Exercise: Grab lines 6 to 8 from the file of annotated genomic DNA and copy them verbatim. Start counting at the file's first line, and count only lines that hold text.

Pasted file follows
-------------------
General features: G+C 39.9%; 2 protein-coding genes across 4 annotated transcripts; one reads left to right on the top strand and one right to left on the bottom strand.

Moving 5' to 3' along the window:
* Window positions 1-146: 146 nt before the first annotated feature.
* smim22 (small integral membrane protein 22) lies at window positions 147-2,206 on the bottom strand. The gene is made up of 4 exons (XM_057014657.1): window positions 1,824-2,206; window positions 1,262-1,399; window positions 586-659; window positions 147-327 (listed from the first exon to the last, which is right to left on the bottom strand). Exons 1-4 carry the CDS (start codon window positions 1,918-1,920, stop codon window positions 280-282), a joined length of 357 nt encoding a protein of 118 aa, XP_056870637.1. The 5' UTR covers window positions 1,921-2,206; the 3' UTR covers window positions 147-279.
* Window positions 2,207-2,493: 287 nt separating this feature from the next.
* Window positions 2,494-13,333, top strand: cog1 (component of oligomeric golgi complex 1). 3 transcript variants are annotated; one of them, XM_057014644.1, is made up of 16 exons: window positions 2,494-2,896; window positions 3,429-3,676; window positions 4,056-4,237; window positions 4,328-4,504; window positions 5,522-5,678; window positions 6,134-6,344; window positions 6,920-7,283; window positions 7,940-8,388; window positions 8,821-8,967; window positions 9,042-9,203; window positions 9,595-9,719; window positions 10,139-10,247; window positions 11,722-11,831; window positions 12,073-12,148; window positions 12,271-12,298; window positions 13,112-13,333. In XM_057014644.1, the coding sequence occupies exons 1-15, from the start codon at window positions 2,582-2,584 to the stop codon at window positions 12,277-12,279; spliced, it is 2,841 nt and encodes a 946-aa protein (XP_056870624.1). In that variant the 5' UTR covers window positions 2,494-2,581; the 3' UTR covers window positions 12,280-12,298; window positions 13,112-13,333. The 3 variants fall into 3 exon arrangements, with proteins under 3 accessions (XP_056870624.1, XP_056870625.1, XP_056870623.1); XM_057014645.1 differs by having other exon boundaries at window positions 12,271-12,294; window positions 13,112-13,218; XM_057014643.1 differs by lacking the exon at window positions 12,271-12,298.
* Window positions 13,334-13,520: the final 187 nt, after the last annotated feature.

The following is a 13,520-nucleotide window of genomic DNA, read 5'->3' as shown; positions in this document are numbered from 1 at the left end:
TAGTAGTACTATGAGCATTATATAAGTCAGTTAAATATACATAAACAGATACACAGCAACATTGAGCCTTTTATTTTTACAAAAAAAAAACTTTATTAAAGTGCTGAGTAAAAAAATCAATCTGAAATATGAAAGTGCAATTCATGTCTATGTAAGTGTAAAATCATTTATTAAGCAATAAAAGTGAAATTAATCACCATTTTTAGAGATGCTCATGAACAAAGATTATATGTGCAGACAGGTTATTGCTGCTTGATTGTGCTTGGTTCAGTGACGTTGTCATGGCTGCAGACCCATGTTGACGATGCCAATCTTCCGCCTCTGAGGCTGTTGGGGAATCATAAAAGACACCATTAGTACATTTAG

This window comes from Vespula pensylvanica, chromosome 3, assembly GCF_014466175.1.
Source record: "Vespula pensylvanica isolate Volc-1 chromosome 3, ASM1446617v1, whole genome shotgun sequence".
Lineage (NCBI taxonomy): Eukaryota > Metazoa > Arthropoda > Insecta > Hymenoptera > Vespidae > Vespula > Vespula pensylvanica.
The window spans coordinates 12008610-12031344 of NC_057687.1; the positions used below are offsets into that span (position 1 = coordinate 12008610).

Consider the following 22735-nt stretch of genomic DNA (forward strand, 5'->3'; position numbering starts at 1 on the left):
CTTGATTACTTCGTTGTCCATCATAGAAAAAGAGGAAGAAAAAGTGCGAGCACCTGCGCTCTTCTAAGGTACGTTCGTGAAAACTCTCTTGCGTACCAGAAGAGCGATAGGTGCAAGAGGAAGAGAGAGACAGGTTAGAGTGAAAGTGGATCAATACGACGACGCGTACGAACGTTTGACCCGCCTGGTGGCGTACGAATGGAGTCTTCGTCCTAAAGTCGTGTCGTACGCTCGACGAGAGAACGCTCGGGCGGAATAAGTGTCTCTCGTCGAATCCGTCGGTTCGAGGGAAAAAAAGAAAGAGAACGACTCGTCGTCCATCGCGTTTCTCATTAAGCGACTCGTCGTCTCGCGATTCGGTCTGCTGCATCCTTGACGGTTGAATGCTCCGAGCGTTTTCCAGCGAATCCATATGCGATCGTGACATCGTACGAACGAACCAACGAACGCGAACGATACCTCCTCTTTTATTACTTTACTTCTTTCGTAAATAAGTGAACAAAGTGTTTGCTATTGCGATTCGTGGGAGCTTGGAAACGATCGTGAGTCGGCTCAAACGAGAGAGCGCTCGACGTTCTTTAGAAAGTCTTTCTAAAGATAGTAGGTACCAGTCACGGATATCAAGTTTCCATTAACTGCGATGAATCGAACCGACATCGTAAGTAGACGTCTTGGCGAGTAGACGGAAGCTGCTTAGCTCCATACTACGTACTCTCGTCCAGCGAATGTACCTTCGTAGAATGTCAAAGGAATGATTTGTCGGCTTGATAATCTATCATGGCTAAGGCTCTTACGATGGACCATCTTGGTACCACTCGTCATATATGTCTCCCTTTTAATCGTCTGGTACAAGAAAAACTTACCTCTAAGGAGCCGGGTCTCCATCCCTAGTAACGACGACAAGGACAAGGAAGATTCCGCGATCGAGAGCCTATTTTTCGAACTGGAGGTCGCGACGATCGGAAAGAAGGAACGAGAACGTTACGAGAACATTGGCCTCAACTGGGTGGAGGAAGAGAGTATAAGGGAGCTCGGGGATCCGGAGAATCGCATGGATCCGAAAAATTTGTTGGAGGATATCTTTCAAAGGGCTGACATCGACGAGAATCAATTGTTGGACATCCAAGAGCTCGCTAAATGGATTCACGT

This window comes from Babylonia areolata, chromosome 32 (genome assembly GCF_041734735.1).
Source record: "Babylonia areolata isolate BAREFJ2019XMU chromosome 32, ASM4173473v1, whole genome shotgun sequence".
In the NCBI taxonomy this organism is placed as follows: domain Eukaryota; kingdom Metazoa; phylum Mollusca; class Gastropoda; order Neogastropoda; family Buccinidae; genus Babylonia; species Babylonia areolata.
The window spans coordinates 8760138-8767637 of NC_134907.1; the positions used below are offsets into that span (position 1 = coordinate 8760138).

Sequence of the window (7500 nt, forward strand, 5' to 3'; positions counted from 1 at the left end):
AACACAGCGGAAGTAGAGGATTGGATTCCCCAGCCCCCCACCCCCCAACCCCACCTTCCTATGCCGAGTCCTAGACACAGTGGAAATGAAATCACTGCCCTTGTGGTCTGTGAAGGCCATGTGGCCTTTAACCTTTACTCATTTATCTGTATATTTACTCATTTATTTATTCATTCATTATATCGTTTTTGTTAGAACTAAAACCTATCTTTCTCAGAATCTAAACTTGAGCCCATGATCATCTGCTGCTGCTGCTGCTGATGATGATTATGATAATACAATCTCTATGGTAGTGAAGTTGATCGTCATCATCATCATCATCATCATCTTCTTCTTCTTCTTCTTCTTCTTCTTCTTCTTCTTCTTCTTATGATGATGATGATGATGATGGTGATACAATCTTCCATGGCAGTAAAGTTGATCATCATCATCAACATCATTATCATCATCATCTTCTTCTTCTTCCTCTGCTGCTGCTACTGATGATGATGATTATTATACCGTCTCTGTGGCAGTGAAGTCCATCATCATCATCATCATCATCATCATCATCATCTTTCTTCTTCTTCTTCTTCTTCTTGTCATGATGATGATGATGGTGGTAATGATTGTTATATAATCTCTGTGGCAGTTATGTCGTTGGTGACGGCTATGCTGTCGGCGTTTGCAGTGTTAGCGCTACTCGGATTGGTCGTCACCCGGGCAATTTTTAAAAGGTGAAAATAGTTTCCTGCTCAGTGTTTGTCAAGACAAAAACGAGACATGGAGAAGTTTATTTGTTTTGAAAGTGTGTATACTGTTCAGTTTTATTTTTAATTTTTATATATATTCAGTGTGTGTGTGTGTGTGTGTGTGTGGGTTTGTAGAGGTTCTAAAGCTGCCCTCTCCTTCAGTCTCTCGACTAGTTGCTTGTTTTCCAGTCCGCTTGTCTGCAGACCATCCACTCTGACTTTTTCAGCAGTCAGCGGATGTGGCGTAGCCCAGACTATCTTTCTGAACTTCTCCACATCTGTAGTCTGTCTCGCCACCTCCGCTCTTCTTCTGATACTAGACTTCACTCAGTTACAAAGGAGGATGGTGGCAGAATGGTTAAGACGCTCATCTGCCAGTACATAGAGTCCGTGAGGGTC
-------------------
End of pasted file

* Window positions 2,494-13,333, top strand: cog1 (component of oligomeric golgi complex 1). 3 transcript variants are annotated; one of them, XM_057014644.1, is made up of 16 exons: window positions 2,494-2,896; window positions 3,429-3,676; window positions 4,056-4,237; window positions 4,328-4,504; window positions 5,522-5,678; window positions 6,134-6,344; window positions 6,920-7,283; window positions 7,940-8,388; window positions 8,821-8,967; window positions 9,042-9,203; window positions 9,595-9,719; window positions 10,139-10,247; window positions 11,722-11,831; window positions 12,073-12,148; window positions 12,271-12,298; window positions 13,112-13,333. In XM_057014644.1, the coding sequence occupies exons 1-15, from the start codon at window positions 2,582-2,584 to the stop codon at window positions 12,277-12,279; spliced, it is 2,841 nt and encodes a 946-aa protein (XP_056870624.1). In that variant the 5' UTR covers window positions 2,494-2,581; the 3' UTR covers window positions 12,280-12,298; window positions 13,112-13,333. The 3 variants fall into 3 exon arrangements, with proteins under 3 accessions (XP_056870624.1, XP_056870625.1, XP_056870623.1); XM_057014645.1 differs by having other exon boundaries at window positions 12,271-12,294; window positions 13,112-13,218; XM_057014643.1 differs by lacking the exon at window positions 12,271-12,298.
* Window positions 13,334-13,520: the final 187 nt, after the last annotated feature.

The following is a 13,520-nucleotide window of genomic DNA, read 5'->3' as shown; positions in this document are numbered from 1 at the left end: